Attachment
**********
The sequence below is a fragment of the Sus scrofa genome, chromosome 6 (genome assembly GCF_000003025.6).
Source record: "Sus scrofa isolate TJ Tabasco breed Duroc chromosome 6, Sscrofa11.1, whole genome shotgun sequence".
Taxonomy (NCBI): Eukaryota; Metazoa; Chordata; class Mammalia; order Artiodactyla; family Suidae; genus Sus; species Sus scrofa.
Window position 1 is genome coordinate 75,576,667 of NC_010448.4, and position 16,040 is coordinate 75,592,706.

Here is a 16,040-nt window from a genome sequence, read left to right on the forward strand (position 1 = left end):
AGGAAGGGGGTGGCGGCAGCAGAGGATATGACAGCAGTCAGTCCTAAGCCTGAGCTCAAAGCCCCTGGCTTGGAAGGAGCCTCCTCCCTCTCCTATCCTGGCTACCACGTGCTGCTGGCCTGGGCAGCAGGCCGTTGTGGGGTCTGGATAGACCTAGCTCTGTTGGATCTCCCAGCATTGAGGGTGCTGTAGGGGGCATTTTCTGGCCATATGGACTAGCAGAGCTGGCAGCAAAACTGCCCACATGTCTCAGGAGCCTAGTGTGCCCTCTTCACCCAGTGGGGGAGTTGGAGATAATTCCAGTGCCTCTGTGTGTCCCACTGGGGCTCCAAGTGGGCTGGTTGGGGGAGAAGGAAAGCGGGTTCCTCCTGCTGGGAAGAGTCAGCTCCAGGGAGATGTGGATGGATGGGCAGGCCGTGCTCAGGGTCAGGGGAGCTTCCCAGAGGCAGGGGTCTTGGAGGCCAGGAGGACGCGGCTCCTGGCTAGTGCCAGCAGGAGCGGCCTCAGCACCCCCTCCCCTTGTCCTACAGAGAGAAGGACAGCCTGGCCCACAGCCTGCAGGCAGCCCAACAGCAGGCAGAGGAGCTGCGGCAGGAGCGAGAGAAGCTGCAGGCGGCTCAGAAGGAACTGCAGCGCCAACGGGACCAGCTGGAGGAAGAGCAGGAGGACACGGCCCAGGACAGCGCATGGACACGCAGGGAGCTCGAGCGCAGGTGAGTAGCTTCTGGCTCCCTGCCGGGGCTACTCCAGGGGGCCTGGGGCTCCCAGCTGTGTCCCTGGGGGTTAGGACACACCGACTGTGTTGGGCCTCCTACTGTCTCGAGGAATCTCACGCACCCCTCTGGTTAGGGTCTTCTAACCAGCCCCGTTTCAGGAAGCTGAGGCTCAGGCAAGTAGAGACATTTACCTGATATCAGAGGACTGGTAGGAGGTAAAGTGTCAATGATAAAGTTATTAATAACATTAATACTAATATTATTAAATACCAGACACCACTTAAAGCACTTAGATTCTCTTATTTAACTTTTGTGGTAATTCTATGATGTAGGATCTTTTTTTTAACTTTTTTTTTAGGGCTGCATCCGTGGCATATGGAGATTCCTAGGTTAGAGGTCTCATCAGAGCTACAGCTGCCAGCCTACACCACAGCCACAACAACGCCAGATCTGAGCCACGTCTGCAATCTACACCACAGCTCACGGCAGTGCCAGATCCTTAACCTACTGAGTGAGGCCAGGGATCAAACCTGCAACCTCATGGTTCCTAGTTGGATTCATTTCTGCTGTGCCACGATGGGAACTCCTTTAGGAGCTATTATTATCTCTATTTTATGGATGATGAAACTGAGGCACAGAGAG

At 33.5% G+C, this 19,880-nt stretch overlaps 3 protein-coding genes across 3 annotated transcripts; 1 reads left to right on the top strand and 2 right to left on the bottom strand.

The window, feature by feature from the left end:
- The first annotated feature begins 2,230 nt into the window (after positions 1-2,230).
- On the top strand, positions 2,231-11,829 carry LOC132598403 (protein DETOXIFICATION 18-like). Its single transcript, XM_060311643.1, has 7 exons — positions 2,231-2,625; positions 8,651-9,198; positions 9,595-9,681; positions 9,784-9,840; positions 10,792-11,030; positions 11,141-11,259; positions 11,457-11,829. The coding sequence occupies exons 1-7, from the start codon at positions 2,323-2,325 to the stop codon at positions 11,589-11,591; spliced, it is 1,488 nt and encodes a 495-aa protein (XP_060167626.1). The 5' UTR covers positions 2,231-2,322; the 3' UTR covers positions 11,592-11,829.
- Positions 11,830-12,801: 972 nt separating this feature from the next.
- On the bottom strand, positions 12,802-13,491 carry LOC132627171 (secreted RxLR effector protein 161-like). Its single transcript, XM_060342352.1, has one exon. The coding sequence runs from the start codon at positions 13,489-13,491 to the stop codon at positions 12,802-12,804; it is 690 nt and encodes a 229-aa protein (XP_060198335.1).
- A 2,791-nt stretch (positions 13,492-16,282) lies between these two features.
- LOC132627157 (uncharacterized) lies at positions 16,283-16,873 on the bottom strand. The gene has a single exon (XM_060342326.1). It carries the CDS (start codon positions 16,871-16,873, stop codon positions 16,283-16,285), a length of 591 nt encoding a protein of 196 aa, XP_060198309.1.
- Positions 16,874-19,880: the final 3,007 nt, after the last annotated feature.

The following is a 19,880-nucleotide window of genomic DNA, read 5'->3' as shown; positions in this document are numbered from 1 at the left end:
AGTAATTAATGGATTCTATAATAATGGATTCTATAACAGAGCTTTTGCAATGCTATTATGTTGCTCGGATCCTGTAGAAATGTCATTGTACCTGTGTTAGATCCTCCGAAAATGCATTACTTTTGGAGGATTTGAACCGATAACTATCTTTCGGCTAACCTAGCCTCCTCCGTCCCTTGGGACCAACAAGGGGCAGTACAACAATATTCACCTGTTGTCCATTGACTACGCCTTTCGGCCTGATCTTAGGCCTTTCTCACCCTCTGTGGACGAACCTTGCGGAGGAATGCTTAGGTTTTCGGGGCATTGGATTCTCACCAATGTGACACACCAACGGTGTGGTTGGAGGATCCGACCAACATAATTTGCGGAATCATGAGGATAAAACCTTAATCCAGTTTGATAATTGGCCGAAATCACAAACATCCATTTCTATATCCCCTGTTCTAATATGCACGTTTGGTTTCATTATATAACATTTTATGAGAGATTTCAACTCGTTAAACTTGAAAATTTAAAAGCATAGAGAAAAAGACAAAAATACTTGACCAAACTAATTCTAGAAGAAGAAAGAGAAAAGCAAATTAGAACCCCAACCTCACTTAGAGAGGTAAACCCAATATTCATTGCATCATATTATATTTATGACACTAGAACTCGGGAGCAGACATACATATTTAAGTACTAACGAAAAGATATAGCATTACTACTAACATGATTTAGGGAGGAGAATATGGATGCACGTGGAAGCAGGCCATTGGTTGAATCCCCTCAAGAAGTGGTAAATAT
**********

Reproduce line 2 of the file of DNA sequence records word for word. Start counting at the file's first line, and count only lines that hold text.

Source record: "Sus scrofa isolate TJ Tabasco breed Duroc chromosome 6, Sscrofa11.1, whole genome shotgun sequence".